Surprise, Surprise!

March 2006

Your Editor does not turn on the radio on Sunday mornings. But because Christmas fell on a Sunday, we went to the children's Mass on Saturday evening. So I turned on the radio on Christmas morning. I came up with stations airing commercials, and kept turning. In the San Francisco Bay Area we have two conservative talk-show stations and only one liberal talk-show station, believe it or not. The liberal station had a program on real estate -- don't think for a moment that liberals don't love capitalism; they just want to spread the wealth of capitalism around a little more evenly. But not being interested in real estate, I turned the dial to one of the conservative talk-show stations, a station that airs big names such as Bill O'Reilly and Michael Savage.

So on Christmas Sunday morning, on that conservative station, the host was talking about religion. I perked up. He was talking about how wonderful Christmas is. Great.

But surprise, surprise! The host says that Jesus was a son of God, and we can all be sons and daughters of God if we want to be. He says we should all put aside our "rituals," because they're all partial, and we should blend into some overarching "God." This "God" beyond God is a Gnostic concept. And he calls for a "merger" of all religions. It turns out that the show is called Inside Wealth, hosted by Stu Zimmerman, a self-identified child of the Sixties who is Jewish. The show is about how to make money and get rich, and presumably he likes "mergers" of all kinds. He prattles on about how Jesus had "inner wealth," and wouldn't it be fabulous if all the world's religions would just get along and merge, so we could have love and peace. No mention of any afterlife, so far as I could tell.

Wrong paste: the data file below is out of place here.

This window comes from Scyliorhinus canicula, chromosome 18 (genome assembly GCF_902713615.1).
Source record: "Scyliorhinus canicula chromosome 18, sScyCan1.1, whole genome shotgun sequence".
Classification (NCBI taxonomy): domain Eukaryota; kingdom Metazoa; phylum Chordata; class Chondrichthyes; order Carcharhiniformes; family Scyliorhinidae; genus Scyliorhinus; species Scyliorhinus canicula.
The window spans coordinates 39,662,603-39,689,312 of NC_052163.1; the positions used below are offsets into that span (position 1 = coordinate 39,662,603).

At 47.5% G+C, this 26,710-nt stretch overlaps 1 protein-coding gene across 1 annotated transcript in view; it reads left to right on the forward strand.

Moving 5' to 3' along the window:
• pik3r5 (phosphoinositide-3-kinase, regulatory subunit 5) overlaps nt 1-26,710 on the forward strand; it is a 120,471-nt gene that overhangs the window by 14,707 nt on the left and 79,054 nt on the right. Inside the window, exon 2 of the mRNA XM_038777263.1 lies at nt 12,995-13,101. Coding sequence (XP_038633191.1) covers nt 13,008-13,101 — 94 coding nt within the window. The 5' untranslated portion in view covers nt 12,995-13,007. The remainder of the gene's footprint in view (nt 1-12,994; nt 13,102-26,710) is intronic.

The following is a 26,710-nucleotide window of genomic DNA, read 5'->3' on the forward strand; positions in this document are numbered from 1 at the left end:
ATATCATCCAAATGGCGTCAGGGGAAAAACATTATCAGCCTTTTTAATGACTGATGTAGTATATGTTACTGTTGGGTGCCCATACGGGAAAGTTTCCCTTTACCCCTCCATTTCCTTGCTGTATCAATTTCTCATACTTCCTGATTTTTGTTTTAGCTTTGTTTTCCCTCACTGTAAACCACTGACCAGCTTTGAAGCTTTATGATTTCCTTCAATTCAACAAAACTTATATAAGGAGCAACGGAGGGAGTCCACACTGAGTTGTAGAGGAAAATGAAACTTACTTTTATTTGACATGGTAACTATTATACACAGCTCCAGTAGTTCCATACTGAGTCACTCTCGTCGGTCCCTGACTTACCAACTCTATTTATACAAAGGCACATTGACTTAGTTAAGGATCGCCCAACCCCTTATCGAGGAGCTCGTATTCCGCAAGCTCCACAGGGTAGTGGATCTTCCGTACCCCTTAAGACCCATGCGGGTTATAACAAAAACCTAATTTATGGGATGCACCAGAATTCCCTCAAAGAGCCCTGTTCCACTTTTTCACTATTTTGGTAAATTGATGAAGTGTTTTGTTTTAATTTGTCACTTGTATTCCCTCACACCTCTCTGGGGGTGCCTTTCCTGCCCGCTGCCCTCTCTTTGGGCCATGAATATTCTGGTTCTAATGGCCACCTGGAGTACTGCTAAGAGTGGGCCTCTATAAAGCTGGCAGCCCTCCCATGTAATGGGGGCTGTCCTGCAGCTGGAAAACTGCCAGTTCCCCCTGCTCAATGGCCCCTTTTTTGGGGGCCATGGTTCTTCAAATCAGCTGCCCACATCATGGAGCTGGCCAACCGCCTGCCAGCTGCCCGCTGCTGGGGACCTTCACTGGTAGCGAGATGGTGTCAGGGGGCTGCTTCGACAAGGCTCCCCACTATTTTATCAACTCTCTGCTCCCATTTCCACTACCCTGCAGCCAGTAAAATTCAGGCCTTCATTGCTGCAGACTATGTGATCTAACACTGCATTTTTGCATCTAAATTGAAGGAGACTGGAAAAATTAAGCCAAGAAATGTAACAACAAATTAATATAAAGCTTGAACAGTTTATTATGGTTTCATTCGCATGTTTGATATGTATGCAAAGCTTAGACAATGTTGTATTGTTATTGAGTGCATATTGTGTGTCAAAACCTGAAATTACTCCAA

On the liberal station, we get the same thing. Religion is reduced to a Gnostic-like secular humanism.


You have two options:

  1. Online subscription: Subscribe now to New Oxford Review for access to all web content at newoxfordreview.org AND the monthly print edition for as low as $38 per year.
  2. Single article purchase: Purchase this article for $1.95, for viewing and printing for 48 hours.

If you're already a subscriber log-in here.



New Oxford Notes: March 2006

Read our posting policy Add a comment
Be the first to comment on this note!


©